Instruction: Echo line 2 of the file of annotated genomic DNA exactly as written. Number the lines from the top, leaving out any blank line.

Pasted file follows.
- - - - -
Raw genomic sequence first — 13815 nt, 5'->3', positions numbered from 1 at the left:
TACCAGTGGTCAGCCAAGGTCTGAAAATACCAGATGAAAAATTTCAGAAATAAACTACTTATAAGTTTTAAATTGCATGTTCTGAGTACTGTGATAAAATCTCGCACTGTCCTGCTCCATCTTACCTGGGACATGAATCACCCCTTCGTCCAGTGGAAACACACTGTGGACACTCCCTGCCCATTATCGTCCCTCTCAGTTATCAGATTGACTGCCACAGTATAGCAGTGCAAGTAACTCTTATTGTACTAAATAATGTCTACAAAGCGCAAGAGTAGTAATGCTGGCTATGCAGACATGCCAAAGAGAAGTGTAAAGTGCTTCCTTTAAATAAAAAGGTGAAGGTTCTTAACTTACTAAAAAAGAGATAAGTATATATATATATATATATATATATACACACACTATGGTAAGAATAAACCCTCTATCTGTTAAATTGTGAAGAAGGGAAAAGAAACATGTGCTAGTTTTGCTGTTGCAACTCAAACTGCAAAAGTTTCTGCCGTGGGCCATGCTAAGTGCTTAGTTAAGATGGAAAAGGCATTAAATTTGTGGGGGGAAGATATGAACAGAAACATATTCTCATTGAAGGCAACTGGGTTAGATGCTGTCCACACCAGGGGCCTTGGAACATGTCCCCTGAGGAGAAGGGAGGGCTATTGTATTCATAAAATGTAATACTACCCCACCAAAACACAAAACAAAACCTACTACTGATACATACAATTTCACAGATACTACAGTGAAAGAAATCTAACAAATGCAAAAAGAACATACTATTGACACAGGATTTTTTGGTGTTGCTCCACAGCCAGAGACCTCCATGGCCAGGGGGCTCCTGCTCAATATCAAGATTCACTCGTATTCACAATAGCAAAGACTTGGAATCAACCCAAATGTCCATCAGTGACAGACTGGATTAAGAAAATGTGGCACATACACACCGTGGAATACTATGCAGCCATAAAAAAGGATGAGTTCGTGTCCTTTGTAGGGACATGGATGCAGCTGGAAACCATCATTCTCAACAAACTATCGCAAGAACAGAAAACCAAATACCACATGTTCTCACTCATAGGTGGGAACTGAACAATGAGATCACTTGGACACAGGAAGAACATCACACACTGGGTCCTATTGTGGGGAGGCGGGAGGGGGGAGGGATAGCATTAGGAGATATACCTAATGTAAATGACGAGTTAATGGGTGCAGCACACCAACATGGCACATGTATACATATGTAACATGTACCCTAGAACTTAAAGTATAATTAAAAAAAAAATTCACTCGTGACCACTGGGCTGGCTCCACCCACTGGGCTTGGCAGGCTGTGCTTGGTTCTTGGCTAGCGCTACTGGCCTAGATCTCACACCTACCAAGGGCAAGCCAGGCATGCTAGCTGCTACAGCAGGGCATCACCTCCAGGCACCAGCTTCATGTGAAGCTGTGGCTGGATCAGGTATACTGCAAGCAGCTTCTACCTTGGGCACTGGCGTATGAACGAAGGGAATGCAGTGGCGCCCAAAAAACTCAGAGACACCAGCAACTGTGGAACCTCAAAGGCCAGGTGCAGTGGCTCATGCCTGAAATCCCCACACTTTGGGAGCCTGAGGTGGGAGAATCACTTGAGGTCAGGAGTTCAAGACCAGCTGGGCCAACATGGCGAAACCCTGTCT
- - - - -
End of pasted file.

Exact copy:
TACCAGTGGTCAGCCAAGGTCTGAAAATACCAGATGAAAAATTTCAGAAATAAACTACTTATAAGTTTTAAATTGCATGTTCTGAGTACTGTGATAAAATCTCGCACTGTCCTGCTCCATCTTACCTGGGACATGAATCACCCCTTCGTCCAGTGGAAACACACTGTGGACACTCCCTGCCCATTATCGTCCCTCTCAGTTATCAGATTGACTGCCACAGTATAGCAGTGCAAGTAACTCTTATTGTACTAAATAATGTCTACAAAGCGCAAGAGTAGTAATGCTGGCTATGCAGACATGCCAAAGAGAAGTGTAAAGTGCTTCCTTTAAATAAAAAGGTGAAGGTTCTTAACTTACTAAAAAAGAGATAAGTATATATATATATATATATATATATACACACACTATGGTAAGAATAAACCCTCTATCTGTTAAATTGTGAAGAAGGGAAAAGAAACATGTGCTAGTTTTGCTGTTGCAACTCAAACTGCAAAAGTTTCTGCCGTGGGCCATGCTAAGTGCTTAGTTAAGATGGAAAAGGCATTAAATTTGTGGGGGGAAGATATGAACAGAAACATATTCTCATTGAAGGCAACTGGGTTAGATGCTGTCCACACCAGGGGCCTTGGAACATGTCCCCTGAGGAGAAGGGAGGGCTATTGTATTCATAAAATGTAATACTACCCCACCAAAACACAAAACAAAACCTACTACTGATACATACAATTTCACAGATACTACAGTGAAAGAAATCTAACAAATGCAAAAAGAACATACTATTGACACAGGATTTTTTGGTGTTGCTCCACAGCCAGAGACCTCCATGGCCAGGGGGCTCCTGCTCAATATCAAGATTCACTCGTATTCACAATAGCAAAGACTTGGAATCAACCCAAATGTCCATCAGTGACAGACTGGATTAAGAAAATGTGGCACATACACACCGTGGAATACTATGCAGCCATAAAAAAGGATGAGTTCGTGTCCTTTGTAGGGACATGGATGCAGCTGGAAACCATCATTCTCAACAAACTATCGCAAGAACAGAAAACCAAATACCACATGTTCTCACTCATAGGTGGGAACTGAACAATGAGATCACTTGGACACAGGAAGAACATCACACACTGGGTCCTATTGTGGGGAGGCGGGAGGGGGGAGGGATAGCATTAGGAGATATACCTAATGTAAATGACGAGTTAATGGGTGCAGCACACCAACATGGCACATGTATACATATGTAACATGTACCCTAGAACTTAAAGTATAATTAAAAAAAAAATTCACTCGTGACCACTGGGCTGGCTCCACCCACTGGGCTTGGCAGGCTGTGCTTGGTTCTTGGCTAGCGCTACTGGCCTAGATCTCACACCTACCAAGGGCAAGCCAGGCATGCTAGCTGCTACAGCAGGGCATCACCTCCAGGCACCAGCTTCATGTGAAGCTGTGGCTGGATCAGGTATACTGCAAGCAGCTTCTACCTTGGGCACTGGCGTATGAACGAAGGGAATGCAGTGGCGCCCAAAAAACTCAGAGACACCAGCAACTGTGGAACCTCAAAGGCCAGGTGCAGTGGCTCATGCCTGAAATCCCCACACTTTGGGAGCCTGAGGTGGGAGAATCACTTGAGGTCAGGAGTTCAAGACCAGCTGGGCCAACATGGCGAAACCCTGTCT